What happens on ovulation days?
At a certain level, estrogen triggers the release of the gonadotrophin hormones, which collectively cause ovulation to occur – and an egg to be released into the fallopian tube. The combined effects of these hormones include an increase in sexual desire in women before ovulation and a rise in resting body temperature shortly after ovulation. The egg lives for around 12 to 24 hours and unless it meets a sperm in the fallopian tube, it will leave the body.
How can you identify the most likely ovulation day in your cycle?
This assumes that you have a 28-day cycle; but most women vary somewhat from the ‘average’ cycle. It can be very hard to identify ovulation days without having a clear understanding of your cycle, so if you can, try to chart your menstrual cycle for a few months to try to identify a pattern.
There are a number of ways that you can chart your cycle. The most effective methods combine the possible symptoms of ovulation, the tracking of your basal (at rest) body temperature and the composition of cervical mucus.
You should see a pattern after a couple of months, although ovulation does not always follow this pattern and can be affected by such factors as stress, illness, physical activity, and changes in diet.
Why many contraceptives prevent you from identifying ovulation days
This is because the action of these synthetic hormones will override your body’s usual hormonal rhythm and, while you are taking these drugs, your body will not usually ovulate.
The main contraceptives that affect your body’s usual cycle of ovulation using synthetic hormones are all contraceptive pills, any injected contraception, implants that slowly release hormones from underneath your skin and vaginal rings which release hormones.
‘Mechanical’ contraceptives – such as condoms or non-hormone laced IUDs (intrauterine devices) or diaphragms – can still be used safely while you track your body’s usual ovulation cycle.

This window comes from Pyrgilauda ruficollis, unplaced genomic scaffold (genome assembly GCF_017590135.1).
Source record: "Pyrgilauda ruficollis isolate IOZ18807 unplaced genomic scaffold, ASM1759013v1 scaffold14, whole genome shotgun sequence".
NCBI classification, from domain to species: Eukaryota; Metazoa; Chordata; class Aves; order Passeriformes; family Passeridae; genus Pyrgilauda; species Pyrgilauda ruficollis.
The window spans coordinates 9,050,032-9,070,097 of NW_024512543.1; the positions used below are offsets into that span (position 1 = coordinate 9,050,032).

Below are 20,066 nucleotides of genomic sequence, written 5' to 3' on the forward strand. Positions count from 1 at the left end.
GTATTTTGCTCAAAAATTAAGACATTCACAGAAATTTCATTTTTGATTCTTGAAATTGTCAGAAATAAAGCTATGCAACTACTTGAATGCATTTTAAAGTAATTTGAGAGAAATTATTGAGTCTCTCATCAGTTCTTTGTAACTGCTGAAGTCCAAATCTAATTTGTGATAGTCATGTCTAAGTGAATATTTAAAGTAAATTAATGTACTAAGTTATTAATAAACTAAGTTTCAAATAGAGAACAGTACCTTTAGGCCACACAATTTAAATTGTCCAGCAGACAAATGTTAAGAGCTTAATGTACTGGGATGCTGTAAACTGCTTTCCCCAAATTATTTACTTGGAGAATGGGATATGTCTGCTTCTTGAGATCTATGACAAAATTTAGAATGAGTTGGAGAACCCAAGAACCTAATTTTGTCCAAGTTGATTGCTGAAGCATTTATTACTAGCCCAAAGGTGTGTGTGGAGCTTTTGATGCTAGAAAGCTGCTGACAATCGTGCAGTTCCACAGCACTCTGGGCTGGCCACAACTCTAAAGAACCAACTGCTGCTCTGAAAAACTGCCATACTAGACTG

Why is it important to predict the ovulation day?
If you have a good idea of your usual cycle and can interpret the various signs and symptoms your body usually exhibits before ovulation, you can make sure you have intercourse during your most fertile period, thus maximizing your chances of getting pregnant.
Now I know my likely ovulation day – when is the best time to have sex?
Most general expert advice is just that – very general, and every woman’s body will be different. Because so many factors affect ovulation – and because it’s hard to identify the most likely ovulation day until it’s almost too late – the most effective strategy is to have sex regularly at least every two days throughout your cycle.
Your chances of getting pregnant are much greater if you have sex before the ovulation day rather than at ovulation or later, because by the time the sperm swim to the egg, you may have missed your ‘window.’
The information of this article has been reviewed by nursing experts of the Association of Women’s Health, Obstetric, & Neonatal Nurses (AWHONN). The content should not substitute medical advice from your personal healthcare provider. Please consult your healthcare provider for recommendations/diagnosis or treatment. For more advice from AWHONN nurses, visit Healthy Mom&Baby at health4mom.org.